He is a very talented singer, songwriter, and guitarist and his name is Peter Frampton.
So let's tell you a few facts about the man who is so attached to a guitar that he can make it talk:
1. He was born on April 22, 1950, in Beckenham, Kent, England, named Peter Kenneth Frampton.
2. The first instrument he played was the Banjolele. What is it you ask? It's a combination of banjo and ukulele he found in his grandmother's attic. He simply taught himself to play it from the age of seven.
3. Frampton attended the same school as David Bowie. They remained good friends until the day Bowie died. Frampton even played on Bowie's 1987 album - "Never Let Me Down" and accompanied him on a tour to promote him.
4. Peter Frampton's father was Bowie's art teacher at the school.
5. Frampton taught himself to play the guitar so fast that at the age of 12, he formed his first band - "The Little Ravens".
6. At the age of 14 he moved to a more professional band - "The Preachers", which was directed and produced by Rolling Stones bassist Bill Wyman.
7. When he was just 18 he joined Steve Marriott from the band Small Faces and the two formed the band Humble Pie.
8. While he was with Humble Pie, Frampton served as a sought-after session player for top artists such as Donovan, Harry Nilsson, Jerry Lee Lewis, Carly Simon, Tim Hardin, and John Entwistle, and more.
9. In 1970 he played acoustic guitar on George Harrison's masterpiece "All Things Must Pass".
10. After 4 studio albums and one live album with Humble Pie Frampton started a solo career.
11. His debut album "Wind of Change" from 1972 featured Klaus Voorman, Ringo Starr, and Billy Preston.
12. Frampton continued to provide his guitar skills to other artists in parallel with his solo career. For example, in 1974 he starred in Tony Ashton's and Deep Purple keyboardist Jon Lord's album "First of the Big Bands", and on Ringo Starr's fifth studio album "Ringo's Rotogravure" in 1976.
13. Frampton was great on stage, his shows sold out, but his albums didn't sell that well. This led him to a decision to release a double live album after his fourth studio album, in which he tried to convey the "electricity" that was in the air during his performances.
14. This double live album - "Frampton Comes Alive!" was released in 1976 and became one of the best-selling live albums of all time with sales of 16 million copies.
15. This album stayed on the US charts for 10 consecutive weeks and became the best-selling album in 1976, surpassing even Fleetwood Mac's album - the band's first and most successful album with Stevie Knicks and Lindsay Buckingham.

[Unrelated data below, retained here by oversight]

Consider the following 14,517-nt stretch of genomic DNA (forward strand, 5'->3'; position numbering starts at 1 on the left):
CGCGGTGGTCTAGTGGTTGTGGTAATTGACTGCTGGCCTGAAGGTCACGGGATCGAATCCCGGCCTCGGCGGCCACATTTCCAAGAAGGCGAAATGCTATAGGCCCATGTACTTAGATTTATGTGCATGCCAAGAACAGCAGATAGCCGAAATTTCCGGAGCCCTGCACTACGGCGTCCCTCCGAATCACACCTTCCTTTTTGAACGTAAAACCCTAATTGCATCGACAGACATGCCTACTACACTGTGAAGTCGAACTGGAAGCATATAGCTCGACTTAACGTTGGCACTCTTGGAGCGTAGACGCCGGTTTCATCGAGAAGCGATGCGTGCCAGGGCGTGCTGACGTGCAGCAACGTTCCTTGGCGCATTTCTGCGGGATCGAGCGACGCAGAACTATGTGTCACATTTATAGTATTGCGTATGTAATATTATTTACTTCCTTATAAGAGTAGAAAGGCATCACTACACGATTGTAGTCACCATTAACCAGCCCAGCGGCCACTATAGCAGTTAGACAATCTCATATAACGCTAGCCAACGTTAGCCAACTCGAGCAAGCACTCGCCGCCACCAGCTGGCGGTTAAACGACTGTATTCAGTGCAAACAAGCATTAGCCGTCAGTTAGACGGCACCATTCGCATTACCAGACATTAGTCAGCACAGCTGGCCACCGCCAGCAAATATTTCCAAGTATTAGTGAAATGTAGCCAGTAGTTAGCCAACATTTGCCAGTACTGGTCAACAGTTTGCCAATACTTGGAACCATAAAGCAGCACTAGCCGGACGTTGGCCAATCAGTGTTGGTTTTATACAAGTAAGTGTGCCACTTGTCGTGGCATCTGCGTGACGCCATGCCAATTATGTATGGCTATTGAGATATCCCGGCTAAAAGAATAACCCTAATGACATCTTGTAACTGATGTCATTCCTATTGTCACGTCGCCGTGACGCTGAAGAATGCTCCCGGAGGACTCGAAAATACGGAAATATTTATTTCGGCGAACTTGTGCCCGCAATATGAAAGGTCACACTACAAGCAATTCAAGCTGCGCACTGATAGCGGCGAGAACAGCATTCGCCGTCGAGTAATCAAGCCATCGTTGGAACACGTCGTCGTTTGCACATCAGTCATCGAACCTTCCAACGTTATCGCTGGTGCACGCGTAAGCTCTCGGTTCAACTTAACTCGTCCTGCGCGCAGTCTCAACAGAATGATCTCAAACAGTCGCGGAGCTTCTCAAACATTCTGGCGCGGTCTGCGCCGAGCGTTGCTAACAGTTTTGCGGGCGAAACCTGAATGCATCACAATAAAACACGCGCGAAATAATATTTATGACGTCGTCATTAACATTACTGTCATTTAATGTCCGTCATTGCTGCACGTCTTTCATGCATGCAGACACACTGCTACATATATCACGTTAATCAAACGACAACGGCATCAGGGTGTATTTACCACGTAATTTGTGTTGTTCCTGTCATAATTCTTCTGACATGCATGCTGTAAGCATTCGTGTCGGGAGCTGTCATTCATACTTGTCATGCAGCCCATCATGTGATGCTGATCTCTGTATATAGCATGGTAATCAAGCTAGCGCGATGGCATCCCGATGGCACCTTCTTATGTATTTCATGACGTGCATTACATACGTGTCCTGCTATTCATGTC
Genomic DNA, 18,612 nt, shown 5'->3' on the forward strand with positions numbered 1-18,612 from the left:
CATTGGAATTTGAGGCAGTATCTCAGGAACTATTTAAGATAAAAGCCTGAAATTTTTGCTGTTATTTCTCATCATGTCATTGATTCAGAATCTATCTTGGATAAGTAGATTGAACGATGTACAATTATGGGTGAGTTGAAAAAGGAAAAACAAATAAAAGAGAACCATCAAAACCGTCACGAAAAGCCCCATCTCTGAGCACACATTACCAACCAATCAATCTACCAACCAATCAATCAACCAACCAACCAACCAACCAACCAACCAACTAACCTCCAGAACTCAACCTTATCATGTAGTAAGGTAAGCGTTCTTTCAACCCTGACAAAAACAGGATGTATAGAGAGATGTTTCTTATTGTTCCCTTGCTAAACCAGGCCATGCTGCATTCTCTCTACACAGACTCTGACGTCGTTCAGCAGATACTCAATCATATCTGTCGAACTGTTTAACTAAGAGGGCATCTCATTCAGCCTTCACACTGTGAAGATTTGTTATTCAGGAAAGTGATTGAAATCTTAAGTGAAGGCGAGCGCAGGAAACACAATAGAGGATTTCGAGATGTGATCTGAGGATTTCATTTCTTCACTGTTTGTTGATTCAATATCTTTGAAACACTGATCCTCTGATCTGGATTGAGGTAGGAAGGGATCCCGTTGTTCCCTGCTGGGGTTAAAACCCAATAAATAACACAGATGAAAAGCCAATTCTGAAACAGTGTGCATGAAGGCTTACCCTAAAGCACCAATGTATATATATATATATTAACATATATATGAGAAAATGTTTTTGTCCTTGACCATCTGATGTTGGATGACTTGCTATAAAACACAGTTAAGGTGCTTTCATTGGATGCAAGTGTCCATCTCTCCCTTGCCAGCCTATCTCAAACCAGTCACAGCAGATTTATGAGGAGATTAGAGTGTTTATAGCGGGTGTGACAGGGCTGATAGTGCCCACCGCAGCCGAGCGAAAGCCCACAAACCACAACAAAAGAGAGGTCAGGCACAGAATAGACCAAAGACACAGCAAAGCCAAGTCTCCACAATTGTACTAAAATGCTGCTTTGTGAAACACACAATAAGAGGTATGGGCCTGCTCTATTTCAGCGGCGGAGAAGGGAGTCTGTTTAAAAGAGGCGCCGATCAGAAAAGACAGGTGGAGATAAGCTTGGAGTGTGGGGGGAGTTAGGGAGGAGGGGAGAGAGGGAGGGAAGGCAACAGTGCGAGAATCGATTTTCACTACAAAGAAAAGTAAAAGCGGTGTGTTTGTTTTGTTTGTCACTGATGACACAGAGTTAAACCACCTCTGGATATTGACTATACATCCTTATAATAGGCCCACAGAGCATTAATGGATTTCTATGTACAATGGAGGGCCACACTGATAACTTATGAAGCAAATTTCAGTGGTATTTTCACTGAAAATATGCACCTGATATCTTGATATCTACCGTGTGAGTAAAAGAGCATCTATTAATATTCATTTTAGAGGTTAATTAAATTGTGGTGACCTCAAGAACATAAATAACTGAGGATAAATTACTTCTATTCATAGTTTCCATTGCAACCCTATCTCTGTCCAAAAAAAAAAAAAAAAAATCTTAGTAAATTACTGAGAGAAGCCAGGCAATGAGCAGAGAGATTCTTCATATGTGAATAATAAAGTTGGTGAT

16. Frampton's performance of songs like "Show Me the Way," "Baby, I Love Your Way," and "Do You Feel Like We Do," surpassed studio versions and became the milestones of Classic Rock.
17. Frampton is perhaps not the first to use the TalkBox effect, but he is certainly one of those most identified with it. Listen to the performance of "Show Me the Way" for example, and you will understand what we are talking about. Frampton made the guitar "speak" so beautifully that a few years later the talkbox effect would adorn songs like "Pigs (Three Different Ones)" by "Pink Floyd", "Livin 'on a Prayer" and "It's My Life" by "Bon Jovi" and more. .
18. In 1978 he appeared with "The Bee Gees" in the movie "Sgt. Pepper's Lonely Hearts Club Band".
19. That same year he played guitar on the theme song from the movie and soundtrack "Grease", a song that Barry Gibb is known to have written.
20. As early as 1978, Frampton was nearly killed in a serious car accident while on a trip to the Bahamas. He suffered a concussion and muscle damage. This serious accident also affected his musical career which was at its peak at the time.
21. Despite this, he continued to release solo albums and collaborate with other artists, including on albums and performances of Bill Wyman's Rhythm Kings and Ringo Starr's All-Starr Band.
22. In 1985 he participated in songwriting and played on the "Stand Up" album of guitarist Steve Morse.
23. In 1990 he played solo on the song "Straight Line" from the album "Live It Up" by "Crosby, Stills & Nash".
24. In 2000, Frampton served as Technical Advisor for guitars in Cameron Crowe's cult film "Almost Famous", and even appeared in it as the manager of "Humble Pie's" tour.
26. In 2016 he was diagnosed with a rare muscle disease. Following this, he announced his last tour in 2017. Despite the statement that this is his last tour, he went on tour in 2018 with Steve Miller on the occasion of the band's 50th anniversary.
27. In 2017, Frampton participated in Ringo Starr's 19th studio album "Give More Love".
28. Although born and raised in England, immediately after the events of 9/11 he applied for American citizenship.
29. Frampton released 15 studio albums in his solo career.
30. In 2016 he was inducted into the Rock and Roll Hall of Fame.
And now to complete the acquaintance with the talented guitarist, go to the attached link and listen to a compilation album from his solo career: Here.